However, on Monday, the presidential spokesman Błażej Spychalski told a private radio station that Mr Duda will not join the march.
“On November 11, the President will take part in various national celebrations from early morning till late at night. At the time of the independence march, the President will be out of Warsaw”, said Mr Spychalski, justifying the decision.
“The President invited representatives of all the political groups in Poland. However, many of them organise their own marches.”
“We were convinced that politicians in Poland were capable of overcoming their preconceptions towards each other.”
The point of concern for the president was surely the presence of racist and homophobic banners and chants during previous marches.
Mr Spychalski said that the organisers of the 2018 march did not agree to guaranteeing that marchers would only wave red and white Polish flags.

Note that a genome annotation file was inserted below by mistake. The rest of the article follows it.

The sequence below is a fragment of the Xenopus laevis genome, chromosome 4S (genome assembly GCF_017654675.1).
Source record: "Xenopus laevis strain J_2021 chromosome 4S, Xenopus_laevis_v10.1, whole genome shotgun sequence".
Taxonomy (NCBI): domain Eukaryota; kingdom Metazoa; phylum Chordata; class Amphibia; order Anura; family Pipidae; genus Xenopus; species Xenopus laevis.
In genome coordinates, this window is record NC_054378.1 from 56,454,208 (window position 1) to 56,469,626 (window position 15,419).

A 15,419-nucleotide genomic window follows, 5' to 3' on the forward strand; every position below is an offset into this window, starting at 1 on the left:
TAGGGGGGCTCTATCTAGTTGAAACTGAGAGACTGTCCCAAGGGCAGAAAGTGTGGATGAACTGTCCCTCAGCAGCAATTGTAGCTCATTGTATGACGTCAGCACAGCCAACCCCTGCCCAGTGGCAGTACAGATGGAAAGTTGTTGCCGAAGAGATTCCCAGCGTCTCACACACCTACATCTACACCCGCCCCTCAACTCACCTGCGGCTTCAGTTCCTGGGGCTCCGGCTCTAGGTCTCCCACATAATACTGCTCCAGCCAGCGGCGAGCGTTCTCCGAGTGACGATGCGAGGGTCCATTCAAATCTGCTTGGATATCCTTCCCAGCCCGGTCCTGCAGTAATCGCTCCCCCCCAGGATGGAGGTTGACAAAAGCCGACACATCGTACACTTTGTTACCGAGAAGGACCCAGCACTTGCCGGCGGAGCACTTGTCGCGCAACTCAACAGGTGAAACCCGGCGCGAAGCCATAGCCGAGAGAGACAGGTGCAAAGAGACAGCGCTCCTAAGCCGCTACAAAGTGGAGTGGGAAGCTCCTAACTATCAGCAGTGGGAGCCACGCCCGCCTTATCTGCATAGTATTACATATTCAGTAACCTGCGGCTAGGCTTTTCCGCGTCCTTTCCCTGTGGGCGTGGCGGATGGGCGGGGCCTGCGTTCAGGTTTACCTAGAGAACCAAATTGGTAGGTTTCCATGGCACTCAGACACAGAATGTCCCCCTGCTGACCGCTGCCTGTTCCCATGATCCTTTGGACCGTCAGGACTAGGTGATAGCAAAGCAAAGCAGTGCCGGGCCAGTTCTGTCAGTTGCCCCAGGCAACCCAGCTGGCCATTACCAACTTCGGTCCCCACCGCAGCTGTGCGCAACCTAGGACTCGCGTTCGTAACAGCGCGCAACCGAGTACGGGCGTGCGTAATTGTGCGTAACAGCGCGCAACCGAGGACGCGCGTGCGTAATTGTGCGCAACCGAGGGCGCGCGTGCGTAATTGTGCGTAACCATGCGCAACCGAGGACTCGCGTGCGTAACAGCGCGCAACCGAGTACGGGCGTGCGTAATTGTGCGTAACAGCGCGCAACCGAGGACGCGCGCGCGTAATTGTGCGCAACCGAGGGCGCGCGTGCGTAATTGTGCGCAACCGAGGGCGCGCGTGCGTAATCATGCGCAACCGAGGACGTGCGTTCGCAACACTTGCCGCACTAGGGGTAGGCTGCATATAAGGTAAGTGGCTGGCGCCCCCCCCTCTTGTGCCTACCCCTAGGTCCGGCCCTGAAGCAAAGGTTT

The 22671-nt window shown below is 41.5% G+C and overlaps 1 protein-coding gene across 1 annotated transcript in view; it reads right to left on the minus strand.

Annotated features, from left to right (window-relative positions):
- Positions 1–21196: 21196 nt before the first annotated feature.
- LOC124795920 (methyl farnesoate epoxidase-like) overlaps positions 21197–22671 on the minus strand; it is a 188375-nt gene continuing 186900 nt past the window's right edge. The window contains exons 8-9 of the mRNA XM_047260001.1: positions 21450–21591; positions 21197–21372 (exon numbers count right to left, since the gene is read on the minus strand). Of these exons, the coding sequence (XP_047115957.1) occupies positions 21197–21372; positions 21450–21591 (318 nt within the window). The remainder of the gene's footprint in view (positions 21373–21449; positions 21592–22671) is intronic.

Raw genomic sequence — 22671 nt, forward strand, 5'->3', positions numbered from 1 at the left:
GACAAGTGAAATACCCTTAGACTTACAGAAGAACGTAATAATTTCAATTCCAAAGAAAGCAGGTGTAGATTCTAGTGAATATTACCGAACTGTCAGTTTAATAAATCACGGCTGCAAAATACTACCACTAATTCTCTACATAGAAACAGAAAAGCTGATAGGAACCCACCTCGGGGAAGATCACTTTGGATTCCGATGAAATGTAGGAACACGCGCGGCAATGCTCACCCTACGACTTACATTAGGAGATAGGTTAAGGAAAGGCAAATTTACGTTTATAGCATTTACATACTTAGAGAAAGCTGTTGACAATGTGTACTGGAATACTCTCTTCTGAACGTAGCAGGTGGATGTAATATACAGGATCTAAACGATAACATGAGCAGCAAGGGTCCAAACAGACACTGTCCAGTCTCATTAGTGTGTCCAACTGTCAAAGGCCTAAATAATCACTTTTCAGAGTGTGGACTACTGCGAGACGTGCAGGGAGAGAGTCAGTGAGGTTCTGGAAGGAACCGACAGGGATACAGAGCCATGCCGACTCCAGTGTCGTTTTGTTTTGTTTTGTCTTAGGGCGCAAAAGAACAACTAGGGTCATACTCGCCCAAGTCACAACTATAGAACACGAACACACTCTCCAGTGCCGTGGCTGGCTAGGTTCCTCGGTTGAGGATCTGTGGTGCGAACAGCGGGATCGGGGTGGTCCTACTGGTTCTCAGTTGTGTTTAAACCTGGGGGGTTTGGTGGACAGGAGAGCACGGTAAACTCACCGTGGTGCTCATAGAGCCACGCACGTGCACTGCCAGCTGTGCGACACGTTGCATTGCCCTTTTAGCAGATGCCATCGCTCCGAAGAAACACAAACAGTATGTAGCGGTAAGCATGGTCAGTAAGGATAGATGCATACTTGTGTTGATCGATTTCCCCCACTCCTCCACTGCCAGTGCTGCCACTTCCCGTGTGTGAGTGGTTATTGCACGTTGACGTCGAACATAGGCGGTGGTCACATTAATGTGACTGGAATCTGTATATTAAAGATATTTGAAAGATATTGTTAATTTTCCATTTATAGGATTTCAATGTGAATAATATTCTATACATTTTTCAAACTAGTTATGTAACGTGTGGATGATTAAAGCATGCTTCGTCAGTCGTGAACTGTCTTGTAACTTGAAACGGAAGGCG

In September, PM Mateusz Morawiecki said that fascist and anti-Semitic slogans needed to be eliminated from the celebrations. “A good idea is to allow only white and red flags during the March”, the PM said.
Tens of thousands of people joined a nationalist march in Warsaw, organised to coincide with Poland’s independence day celebrations in 2017.
Marchers chanted religious slogans such as “God, honour, country” and some called out racist chants including “Pure Poland, white Poland”.